A Blogger’s Beowulf in 2018

A ruined medieval castle that Karl Julius von Leypold drew and that is featured on A Blogger's Beowulf for its 2018 updates post.

An illustration by Carl Julius von Leypold entitled “Winter View of the Courtyard of a Medieval Castle in Ruins”. Image from https://commons.wikimedia.org/wiki/File:Karl_Julius_von_Leypold_-_Blick_auf_einen_winterlichen_Innenhof_einer_mittelalterlichen_Ruine.jpg

Wow. It’s been almost eight (8!) weeks without a Beowulf translation post.

First off, sorry for leaving this site silent for so long.

My only excuse is that between work, the podcast I’m a part of (as co-host and editor/producer (http://podcast.fanthropological.com/ is where you can find that, by the way)), the holiday season, and my life in general I just haven’t had the time to sit down, type up my translations, and then come up with a commentary for them.

So what’s happening with A Blogger’s Beowulf?

Well, for the rest of January, nothing.

But for a good reason.

The Grand Plan

My grand plan is to make time to type out the remaining 200 or so lines of my translation. Once that’s done I can get the rest of the standard translation entries ready to go for February. So, from February 1, 2018 and every Thursday following that you can come back here to continue through my translation of Beowulf.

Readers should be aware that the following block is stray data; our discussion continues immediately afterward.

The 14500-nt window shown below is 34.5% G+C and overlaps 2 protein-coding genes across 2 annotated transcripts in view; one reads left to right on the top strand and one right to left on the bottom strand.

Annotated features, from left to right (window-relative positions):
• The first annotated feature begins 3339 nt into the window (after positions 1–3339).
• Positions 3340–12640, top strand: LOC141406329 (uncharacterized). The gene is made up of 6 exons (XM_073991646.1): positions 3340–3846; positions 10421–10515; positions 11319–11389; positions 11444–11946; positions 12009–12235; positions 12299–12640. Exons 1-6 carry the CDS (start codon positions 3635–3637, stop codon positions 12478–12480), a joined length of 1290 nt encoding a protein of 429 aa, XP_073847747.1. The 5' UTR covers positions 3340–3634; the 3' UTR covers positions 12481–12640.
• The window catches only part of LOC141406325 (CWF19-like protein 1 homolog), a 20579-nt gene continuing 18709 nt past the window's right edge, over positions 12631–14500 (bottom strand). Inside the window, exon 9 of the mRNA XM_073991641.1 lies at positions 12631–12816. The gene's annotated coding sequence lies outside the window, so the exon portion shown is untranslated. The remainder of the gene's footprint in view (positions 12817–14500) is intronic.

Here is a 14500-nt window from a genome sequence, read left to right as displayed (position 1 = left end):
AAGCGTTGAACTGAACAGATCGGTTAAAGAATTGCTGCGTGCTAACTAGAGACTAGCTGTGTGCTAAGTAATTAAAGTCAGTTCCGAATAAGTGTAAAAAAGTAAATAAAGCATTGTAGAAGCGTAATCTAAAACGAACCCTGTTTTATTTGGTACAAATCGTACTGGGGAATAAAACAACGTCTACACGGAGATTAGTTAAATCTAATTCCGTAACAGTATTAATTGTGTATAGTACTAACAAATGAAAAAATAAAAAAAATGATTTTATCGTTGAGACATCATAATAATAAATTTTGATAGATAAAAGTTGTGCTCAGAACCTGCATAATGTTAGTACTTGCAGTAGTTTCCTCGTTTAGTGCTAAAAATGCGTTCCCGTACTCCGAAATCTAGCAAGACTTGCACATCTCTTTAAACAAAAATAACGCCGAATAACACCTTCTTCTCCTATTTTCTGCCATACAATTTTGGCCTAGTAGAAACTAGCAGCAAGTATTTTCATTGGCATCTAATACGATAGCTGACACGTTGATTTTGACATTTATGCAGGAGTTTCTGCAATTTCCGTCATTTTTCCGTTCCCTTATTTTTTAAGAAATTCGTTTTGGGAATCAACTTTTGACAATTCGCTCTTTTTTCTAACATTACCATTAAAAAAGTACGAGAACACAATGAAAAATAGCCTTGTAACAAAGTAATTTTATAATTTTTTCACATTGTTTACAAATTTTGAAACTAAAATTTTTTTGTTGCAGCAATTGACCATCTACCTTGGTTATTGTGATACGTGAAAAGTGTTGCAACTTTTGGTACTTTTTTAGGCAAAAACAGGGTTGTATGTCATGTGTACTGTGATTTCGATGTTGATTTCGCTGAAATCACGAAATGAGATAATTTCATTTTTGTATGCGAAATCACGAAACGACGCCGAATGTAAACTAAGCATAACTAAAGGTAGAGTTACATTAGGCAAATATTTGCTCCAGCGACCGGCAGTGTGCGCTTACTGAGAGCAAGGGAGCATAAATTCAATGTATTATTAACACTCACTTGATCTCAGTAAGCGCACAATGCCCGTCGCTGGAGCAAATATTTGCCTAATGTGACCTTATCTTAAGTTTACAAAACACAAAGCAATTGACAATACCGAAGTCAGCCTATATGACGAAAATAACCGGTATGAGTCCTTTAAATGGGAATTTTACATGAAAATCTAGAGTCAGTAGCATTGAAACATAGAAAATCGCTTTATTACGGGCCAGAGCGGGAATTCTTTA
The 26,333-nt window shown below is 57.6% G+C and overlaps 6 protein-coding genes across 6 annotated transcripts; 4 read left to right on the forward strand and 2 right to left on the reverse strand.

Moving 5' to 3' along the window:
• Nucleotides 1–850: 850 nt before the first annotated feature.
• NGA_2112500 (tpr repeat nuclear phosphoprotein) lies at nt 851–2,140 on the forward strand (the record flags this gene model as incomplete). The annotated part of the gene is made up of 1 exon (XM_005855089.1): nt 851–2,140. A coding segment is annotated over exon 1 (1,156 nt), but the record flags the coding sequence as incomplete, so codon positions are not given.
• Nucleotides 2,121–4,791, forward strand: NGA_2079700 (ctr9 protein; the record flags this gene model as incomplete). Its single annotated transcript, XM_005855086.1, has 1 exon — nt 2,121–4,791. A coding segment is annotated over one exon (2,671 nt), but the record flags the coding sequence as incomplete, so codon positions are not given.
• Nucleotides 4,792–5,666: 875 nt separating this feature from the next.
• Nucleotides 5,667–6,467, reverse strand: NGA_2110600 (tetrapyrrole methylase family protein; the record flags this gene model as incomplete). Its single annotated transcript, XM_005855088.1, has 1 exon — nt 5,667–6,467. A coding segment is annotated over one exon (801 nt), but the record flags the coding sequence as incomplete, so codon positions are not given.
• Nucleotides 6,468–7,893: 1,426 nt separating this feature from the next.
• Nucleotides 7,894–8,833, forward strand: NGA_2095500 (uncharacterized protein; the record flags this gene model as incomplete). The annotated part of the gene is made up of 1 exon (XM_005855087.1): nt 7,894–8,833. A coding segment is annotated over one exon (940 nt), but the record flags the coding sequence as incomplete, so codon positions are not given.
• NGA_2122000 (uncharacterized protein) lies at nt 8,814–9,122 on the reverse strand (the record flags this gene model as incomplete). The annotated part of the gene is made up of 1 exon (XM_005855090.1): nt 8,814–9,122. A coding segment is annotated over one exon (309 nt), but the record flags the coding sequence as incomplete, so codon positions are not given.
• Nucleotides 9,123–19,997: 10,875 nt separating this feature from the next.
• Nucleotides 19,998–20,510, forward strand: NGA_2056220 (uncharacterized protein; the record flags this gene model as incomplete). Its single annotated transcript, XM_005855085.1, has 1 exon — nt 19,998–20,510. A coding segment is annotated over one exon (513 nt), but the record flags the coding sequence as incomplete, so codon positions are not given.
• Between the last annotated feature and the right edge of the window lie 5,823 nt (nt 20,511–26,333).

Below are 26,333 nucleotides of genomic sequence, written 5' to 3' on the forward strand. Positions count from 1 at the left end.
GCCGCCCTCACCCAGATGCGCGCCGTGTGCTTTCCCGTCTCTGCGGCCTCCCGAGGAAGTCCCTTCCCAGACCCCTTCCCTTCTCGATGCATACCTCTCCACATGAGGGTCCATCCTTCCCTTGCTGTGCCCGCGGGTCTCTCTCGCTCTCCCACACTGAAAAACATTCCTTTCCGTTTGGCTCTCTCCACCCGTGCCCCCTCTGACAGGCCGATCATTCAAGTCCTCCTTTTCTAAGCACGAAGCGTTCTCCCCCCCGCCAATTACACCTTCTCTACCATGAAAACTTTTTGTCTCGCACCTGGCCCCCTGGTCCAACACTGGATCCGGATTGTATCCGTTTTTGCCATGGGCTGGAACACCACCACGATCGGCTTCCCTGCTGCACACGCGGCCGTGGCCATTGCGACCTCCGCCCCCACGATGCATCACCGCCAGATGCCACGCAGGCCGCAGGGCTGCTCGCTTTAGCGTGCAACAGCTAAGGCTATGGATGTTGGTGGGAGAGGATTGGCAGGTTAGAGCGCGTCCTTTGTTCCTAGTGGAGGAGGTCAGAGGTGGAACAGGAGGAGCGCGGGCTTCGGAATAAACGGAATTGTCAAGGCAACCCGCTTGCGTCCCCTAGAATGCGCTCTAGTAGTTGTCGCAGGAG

But that doesn’t mean that I’ll be done with this site when those run out.

I’ve already put a lot of time and energy into my translation and these posts so I want this site to get a little more attention in 2018. To accomplish this, I’m going to bring the Beowulf news entries back in a meaningful way. I’m currently thinking interviews with big time Beowulf fans and creators who have been―and still are―inspired by the ancient epic.

In terms of the poem itself, I plan to use this site to slowly release drafts of a final version of my translation. It’s my grand scheme to put these pieces together and release that full version (maybe with or without my commentary) in at least digital form by the end of 2018.

2018

So, what can you expect out of A Blogger’s Beowulf in 2018?

Right now, a weekly posting schedule is ideal for me. So only expect the translations for the first few months of the new year. But once those have finished I’ll be trying to alternate between polished chapters of the poem and the more “news”-style posts (think interviews, and reviews of Beowulf-inspired media).

So for the start of 2018 I’ll be fettered by frost locks (much like the world outside here in Kitchener). But the heat of a new year will thaw those chains and see this site reach for new heights.

If you’ve got some thoughts on these plans, or if there are people you’d like to see me interview/write about for this site, please let me know in the comments or at nsczach@gmail.com!